Did you ever doubt your decision and attempt a career change?
I experienced some health problems early in my career that I thought would launch me into a wellness-related career, such as a yoga studio owner. I even dabbled in doing public relations for a medical spa. However, I’ve learned that my true career passion and calling is still in public relations, particularly in an agency environment for technology and government businesses. I’ve learned that having hobbies that are completely unrelated to your career makes for a healthy mind, and I still love yoga and keeping abreast of wellness news.

When did your career reach a tipping point?
In 2006, almost a year into my position with Sage, I was offered to join the partnership by the founding owners. Like many people who start their careers in an agency environment, I had assumed that I would learn as much as I could in an agency and then jump ship to an in-house role at a corporation. However, the partnership gave me an opportunity to build a public relations practice and make the agency world my home base. I absolutely love it – I get to surround myself with some of the best in the business, while working every day with many different companies of all of shapes and sizes. There’s never a dull moment in the agency world, and I’m glad that I embraced this career path.

Can you describe a challenge you had to overcome?
I was over a decade into my career when I became a mother. I was accustomed to attending early-morning business seminars and evening networking events, often several times a week, which has always been a critical component to building my professional network.  Like many working mothers, I pride myself on learning how to be the ultimate multi-tasker. I’ve learned how to be very discerning about each time-commitment I make, be it a networking dinner or a mother’s day tea.  And I’ve learned that best way to overcome the challenges of being a working mother is to remember it’s not the time you spend in either environment, it’s the energy that you bring and the outcome as a result.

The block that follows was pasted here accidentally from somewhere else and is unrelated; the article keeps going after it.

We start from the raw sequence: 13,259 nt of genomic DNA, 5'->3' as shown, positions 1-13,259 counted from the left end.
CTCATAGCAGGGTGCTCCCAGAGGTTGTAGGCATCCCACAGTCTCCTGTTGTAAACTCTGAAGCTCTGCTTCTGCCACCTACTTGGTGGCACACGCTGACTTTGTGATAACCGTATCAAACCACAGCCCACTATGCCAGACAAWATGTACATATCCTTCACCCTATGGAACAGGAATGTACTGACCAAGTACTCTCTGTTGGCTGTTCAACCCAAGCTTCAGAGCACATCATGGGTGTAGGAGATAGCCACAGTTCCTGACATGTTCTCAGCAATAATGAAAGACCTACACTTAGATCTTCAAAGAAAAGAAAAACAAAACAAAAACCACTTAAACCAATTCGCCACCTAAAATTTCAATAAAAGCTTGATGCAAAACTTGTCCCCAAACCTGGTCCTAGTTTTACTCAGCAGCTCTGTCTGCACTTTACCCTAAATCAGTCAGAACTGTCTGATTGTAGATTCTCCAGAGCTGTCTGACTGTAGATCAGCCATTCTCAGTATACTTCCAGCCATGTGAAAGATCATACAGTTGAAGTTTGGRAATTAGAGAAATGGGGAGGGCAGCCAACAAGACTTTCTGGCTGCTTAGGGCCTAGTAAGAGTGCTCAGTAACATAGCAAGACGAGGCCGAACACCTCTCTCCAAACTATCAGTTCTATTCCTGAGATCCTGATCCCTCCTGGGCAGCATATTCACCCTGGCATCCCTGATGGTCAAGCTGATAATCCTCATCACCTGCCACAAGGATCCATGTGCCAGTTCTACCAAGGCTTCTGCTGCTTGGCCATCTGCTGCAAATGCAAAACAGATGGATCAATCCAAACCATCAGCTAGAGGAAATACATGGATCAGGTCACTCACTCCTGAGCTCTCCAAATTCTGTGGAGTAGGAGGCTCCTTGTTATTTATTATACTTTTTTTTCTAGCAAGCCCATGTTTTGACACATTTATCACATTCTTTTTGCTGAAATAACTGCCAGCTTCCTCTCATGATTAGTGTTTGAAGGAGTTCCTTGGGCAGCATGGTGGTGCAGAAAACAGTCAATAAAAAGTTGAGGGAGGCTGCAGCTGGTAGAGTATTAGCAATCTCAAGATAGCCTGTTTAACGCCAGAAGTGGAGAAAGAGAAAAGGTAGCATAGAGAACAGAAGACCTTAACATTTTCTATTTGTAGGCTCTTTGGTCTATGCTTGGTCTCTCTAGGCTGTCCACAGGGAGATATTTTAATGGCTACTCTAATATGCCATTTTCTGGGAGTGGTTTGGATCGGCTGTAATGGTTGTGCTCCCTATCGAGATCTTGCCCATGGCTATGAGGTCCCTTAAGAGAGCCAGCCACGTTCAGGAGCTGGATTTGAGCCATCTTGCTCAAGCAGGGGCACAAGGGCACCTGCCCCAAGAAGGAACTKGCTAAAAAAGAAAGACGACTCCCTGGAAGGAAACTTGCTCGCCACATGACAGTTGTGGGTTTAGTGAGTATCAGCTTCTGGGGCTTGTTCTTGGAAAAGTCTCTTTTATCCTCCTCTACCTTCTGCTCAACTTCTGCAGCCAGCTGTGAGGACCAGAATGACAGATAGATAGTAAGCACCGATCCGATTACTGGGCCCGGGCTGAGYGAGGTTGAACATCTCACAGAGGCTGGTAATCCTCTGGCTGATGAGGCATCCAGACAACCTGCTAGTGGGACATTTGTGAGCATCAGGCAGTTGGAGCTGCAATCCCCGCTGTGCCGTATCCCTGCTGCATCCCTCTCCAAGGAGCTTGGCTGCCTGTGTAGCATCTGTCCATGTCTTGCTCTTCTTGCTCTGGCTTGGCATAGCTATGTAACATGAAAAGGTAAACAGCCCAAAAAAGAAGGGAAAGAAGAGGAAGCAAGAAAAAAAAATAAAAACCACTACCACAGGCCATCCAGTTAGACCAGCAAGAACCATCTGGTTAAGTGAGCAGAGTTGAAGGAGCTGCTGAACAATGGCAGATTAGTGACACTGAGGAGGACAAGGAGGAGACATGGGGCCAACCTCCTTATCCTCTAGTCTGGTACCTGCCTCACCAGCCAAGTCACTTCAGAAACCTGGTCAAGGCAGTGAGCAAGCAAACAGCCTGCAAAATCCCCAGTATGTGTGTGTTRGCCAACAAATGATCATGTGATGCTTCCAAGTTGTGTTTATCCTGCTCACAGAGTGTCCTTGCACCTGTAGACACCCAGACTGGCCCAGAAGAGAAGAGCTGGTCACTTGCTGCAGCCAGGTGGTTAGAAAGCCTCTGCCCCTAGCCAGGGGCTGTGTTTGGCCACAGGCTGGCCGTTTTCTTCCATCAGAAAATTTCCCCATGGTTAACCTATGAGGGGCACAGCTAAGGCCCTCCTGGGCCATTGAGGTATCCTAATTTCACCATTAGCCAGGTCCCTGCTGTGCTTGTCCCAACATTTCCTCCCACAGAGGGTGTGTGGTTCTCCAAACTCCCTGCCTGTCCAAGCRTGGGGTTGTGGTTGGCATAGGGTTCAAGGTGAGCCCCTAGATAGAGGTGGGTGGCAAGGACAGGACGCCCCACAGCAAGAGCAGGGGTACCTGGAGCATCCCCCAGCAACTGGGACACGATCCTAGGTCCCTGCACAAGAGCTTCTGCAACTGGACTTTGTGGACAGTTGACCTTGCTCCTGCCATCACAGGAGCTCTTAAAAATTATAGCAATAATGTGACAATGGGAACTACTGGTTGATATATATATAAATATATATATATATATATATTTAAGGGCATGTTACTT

What single skill has proven to be most useful?
Observation, which is a silent skill and often overlooked. In the client services business, observing client tone and behavior during a meeting immediately conveys the health of the relationship and the approval level of our work. Observation can also help to uncover how our client’s message is resonating with a reporter during a media interview. And it can tell me, as a manager, if one of my employees needs some extra guidance. Powers of observation are critical in all forms of business interactions. Knowledge is powerful, and it can only be gleaned by paying attention, not by forcing an agenda.

What accomplishment are you most proud of?
When I took a leap of faith to join Sage Communications, I already had a great job as a director at a well-established agency. I had a team of people reporting to me, and I had the flexibility and resources to build terrific campaigns. When I joined Sage to build out the public relations division, in many ways it felt like I was starting over as a one-woman operation, especially the first year. Eleven years later we have a list of blue-chip clients and a team of 30 people representing our public relations division. Building this team, with the help of my colleagues through the years, has been incredibly rewarding.

Any advice for others entering your profession?
Do everything you can to get into an agency. It can take you only six months in an agency to learn what you may glean over several years inside another organization. The reason being is that you are surrounded by other mentors and public relations professionals, coupled with working with every type of client and personality. Simply because of the exposure, the learning curve starts to close very quickly.

Secondly, if you find yourself lucky enough to be inside an agency that values upward mobility and promoting from the inside, stay put and don’t accept lateral moves just because the grass seems greener.  Agencies reward loyalty, and five years from now you’ll be head and shoulders above your peers.